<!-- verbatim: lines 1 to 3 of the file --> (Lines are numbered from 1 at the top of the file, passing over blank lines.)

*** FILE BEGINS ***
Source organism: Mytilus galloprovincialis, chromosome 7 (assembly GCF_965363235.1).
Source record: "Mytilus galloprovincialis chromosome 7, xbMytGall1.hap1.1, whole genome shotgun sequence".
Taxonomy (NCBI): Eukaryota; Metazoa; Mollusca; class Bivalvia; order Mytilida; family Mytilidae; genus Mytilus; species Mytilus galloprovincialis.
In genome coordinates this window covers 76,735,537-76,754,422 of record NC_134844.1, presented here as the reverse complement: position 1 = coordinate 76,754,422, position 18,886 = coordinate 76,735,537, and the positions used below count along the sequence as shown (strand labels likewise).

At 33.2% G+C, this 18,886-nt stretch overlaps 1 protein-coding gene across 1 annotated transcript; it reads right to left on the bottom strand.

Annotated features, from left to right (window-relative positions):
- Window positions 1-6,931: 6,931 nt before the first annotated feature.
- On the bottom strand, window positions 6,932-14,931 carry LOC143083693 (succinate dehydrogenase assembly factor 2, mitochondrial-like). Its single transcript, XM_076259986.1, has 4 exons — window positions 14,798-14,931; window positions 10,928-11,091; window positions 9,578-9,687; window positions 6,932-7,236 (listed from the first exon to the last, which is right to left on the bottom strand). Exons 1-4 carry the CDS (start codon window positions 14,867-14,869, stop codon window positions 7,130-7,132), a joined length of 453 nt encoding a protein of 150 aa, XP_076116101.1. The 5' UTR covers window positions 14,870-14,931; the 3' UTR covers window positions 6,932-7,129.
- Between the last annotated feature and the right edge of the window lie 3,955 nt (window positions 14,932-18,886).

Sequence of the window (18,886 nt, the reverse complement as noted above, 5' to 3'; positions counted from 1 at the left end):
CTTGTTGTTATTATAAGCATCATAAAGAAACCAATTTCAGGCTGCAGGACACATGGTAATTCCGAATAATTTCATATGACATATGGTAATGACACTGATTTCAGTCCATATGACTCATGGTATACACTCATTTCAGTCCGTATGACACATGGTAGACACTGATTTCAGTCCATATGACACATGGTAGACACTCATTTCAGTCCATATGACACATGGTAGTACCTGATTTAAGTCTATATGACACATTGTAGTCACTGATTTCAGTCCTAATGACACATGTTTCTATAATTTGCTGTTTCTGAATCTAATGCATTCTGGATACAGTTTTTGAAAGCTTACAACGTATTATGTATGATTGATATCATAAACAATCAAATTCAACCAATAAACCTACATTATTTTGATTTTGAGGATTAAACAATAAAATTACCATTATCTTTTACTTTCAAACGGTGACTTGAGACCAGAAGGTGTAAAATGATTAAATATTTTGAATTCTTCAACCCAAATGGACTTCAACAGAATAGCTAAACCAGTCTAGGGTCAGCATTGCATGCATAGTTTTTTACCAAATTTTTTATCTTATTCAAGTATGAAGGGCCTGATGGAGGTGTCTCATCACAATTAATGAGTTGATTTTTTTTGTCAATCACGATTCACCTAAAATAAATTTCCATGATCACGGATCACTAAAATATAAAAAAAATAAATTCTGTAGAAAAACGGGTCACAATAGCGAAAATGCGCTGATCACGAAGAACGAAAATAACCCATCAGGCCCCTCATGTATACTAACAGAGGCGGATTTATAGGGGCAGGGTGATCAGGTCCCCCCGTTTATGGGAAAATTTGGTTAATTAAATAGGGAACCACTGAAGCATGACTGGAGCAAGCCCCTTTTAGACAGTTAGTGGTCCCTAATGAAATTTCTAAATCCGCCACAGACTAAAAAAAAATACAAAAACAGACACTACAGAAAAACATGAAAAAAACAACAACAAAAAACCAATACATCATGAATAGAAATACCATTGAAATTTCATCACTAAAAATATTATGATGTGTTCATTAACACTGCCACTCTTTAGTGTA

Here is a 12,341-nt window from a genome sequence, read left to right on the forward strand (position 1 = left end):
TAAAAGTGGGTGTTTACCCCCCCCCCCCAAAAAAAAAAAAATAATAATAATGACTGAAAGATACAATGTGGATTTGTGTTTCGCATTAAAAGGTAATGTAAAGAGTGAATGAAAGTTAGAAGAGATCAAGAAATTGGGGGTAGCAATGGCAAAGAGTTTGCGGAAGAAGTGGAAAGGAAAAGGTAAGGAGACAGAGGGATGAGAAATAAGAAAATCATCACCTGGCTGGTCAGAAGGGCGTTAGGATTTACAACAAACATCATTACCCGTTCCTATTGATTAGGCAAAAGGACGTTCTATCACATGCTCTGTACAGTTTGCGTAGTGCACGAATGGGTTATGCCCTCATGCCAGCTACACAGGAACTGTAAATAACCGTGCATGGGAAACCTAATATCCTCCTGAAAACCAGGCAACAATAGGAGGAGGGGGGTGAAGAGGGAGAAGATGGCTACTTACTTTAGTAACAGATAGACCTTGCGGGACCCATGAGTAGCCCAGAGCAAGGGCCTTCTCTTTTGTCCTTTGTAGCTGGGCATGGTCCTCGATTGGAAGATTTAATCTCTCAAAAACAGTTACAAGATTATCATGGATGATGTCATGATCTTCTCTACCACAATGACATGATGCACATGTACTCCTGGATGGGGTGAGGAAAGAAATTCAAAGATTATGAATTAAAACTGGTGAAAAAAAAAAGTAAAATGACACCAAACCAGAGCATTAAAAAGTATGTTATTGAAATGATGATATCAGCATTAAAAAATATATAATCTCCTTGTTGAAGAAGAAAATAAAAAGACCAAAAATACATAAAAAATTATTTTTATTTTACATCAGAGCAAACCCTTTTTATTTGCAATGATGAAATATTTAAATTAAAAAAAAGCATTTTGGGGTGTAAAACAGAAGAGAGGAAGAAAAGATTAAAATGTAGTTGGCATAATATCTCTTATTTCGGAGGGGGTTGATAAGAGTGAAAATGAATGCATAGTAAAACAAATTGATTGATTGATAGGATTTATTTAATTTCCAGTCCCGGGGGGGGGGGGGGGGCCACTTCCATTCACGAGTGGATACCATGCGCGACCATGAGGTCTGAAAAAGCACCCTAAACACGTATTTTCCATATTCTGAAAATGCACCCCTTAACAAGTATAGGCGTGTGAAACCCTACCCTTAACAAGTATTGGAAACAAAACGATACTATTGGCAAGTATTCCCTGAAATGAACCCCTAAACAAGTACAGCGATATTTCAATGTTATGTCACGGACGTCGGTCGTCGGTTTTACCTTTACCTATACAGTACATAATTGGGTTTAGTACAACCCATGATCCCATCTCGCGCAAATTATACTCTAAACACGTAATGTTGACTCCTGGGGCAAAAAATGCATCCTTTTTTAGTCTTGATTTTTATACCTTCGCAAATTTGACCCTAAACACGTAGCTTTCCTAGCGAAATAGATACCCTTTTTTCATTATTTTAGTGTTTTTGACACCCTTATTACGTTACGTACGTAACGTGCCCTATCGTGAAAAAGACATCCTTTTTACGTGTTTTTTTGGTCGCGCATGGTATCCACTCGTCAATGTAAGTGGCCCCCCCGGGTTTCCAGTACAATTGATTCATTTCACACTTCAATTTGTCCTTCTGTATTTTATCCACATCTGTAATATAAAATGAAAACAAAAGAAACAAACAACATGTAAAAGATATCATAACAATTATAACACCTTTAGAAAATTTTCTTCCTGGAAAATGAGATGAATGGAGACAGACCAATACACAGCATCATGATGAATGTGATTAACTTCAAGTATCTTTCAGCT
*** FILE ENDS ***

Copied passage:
Source organism: Mytilus galloprovincialis, chromosome 7 (assembly GCF_965363235.1).
Source record: "Mytilus galloprovincialis chromosome 7, xbMytGall1.hap1.1, whole genome shotgun sequence".
Taxonomy (NCBI): Eukaryota; Metazoa; Mollusca; class Bivalvia; order Mytilida; family Mytilidae; genus Mytilus; species Mytilus galloprovincialis.